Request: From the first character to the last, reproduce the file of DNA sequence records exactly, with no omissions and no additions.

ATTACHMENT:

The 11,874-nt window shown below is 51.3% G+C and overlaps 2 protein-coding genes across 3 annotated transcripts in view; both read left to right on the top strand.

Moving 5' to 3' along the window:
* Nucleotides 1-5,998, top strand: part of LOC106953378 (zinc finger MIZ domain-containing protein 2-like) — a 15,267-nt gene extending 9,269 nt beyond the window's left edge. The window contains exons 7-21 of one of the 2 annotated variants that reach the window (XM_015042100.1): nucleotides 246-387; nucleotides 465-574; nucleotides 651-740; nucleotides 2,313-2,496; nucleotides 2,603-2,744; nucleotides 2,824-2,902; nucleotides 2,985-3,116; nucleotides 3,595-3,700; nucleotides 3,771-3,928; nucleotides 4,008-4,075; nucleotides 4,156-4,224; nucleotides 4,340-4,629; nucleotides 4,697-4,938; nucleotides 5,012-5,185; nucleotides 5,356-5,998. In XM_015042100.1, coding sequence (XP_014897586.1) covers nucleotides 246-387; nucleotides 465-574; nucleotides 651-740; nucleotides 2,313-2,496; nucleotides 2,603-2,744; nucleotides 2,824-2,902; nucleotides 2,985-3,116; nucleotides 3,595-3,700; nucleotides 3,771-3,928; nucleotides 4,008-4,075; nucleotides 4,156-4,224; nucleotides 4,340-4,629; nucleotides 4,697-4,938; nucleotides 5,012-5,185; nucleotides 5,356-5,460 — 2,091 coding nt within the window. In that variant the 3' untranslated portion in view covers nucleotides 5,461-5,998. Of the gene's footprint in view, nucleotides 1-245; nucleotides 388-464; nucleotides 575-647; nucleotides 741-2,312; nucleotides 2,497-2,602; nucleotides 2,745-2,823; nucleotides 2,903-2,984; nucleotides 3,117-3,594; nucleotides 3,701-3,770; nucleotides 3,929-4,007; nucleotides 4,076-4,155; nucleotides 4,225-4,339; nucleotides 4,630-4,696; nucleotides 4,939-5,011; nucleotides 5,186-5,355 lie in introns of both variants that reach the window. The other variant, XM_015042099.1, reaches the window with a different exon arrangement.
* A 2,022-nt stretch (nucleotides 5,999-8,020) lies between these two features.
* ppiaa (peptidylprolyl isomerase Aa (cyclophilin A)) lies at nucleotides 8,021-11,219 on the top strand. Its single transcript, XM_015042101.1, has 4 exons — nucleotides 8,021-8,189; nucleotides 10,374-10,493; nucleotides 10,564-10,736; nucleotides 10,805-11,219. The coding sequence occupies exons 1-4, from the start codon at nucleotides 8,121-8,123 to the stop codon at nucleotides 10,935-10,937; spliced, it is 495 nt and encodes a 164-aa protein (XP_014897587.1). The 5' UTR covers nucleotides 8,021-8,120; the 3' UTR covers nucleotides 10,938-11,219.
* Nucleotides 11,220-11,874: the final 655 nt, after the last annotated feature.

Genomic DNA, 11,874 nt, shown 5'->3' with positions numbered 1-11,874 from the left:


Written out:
The 11,874-nt window shown below is 51.3% G+C and overlaps 2 protein-coding genes across 3 annotated transcripts in view; both read left to right on the top strand.

Moving 5' to 3' along the window:
* Nucleotides 1-5,998, top strand: part of LOC106953378 (zinc finger MIZ domain-containing protein 2-like) — a 15,267-nt gene extending 9,269 nt beyond the window's left edge. The window contains exons 7-21 of one of the 2 annotated variants that reach the window (XM_015042100.1): nucleotides 246-387; nucleotides 465-574; nucleotides 651-740; nucleotides 2,313-2,496; nucleotides 2,603-2,744; nucleotides 2,824-2,902; nucleotides 2,985-3,116; nucleotides 3,595-3,700; nucleotides 3,771-3,928; nucleotides 4,008-4,075; nucleotides 4,156-4,224; nucleotides 4,340-4,629; nucleotides 4,697-4,938; nucleotides 5,012-5,185; nucleotides 5,356-5,998. In XM_015042100.1, coding sequence (XP_014897586.1) covers nucleotides 246-387; nucleotides 465-574; nucleotides 651-740; nucleotides 2,313-2,496; nucleotides 2,603-2,744; nucleotides 2,824-2,902; nucleotides 2,985-3,116; nucleotides 3,595-3,700; nucleotides 3,771-3,928; nucleotides 4,008-4,075; nucleotides 4,156-4,224; nucleotides 4,340-4,629; nucleotides 4,697-4,938; nucleotides 5,012-5,185; nucleotides 5,356-5,460 — 2,091 coding nt within the window. In that variant the 3' untranslated portion in view covers nucleotides 5,461-5,998. Of the gene's footprint in view, nucleotides 1-245; nucleotides 388-464; nucleotides 575-647; nucleotides 741-2,312; nucleotides 2,497-2,602; nucleotides 2,745-2,823; nucleotides 2,903-2,984; nucleotides 3,117-3,594; nucleotides 3,701-3,770; nucleotides 3,929-4,007; nucleotides 4,076-4,155; nucleotides 4,225-4,339; nucleotides 4,630-4,696; nucleotides 4,939-5,011; nucleotides 5,186-5,355 lie in introns of both variants that reach the window. The other variant, XM_015042099.1, reaches the window with a different exon arrangement.
* A 2,022-nt stretch (nucleotides 5,999-8,020) lies between these two features.
* ppiaa (peptidylprolyl isomerase Aa (cyclophilin A)) lies at nucleotides 8,021-11,219 on the top strand. Its single transcript, XM_015042101.1, has 4 exons — nucleotides 8,021-8,189; nucleotides 10,374-10,493; nucleotides 10,564-10,736; nucleotides 10,805-11,219. The coding sequence occupies exons 1-4, from the start codon at nucleotides 8,121-8,123 to the stop codon at nucleotides 10,935-10,937; spliced, it is 495 nt and encodes a 164-aa protein (XP_014897587.1). The 5' UTR covers nucleotides 8,021-8,120; the 3' UTR covers nucleotides 10,938-11,219.
* Nucleotides 11,220-11,874: the final 655 nt, after the last annotated feature.

Genomic DNA, 11,874 nt, shown 5'->3' with positions numbered 1-11,874 from the left: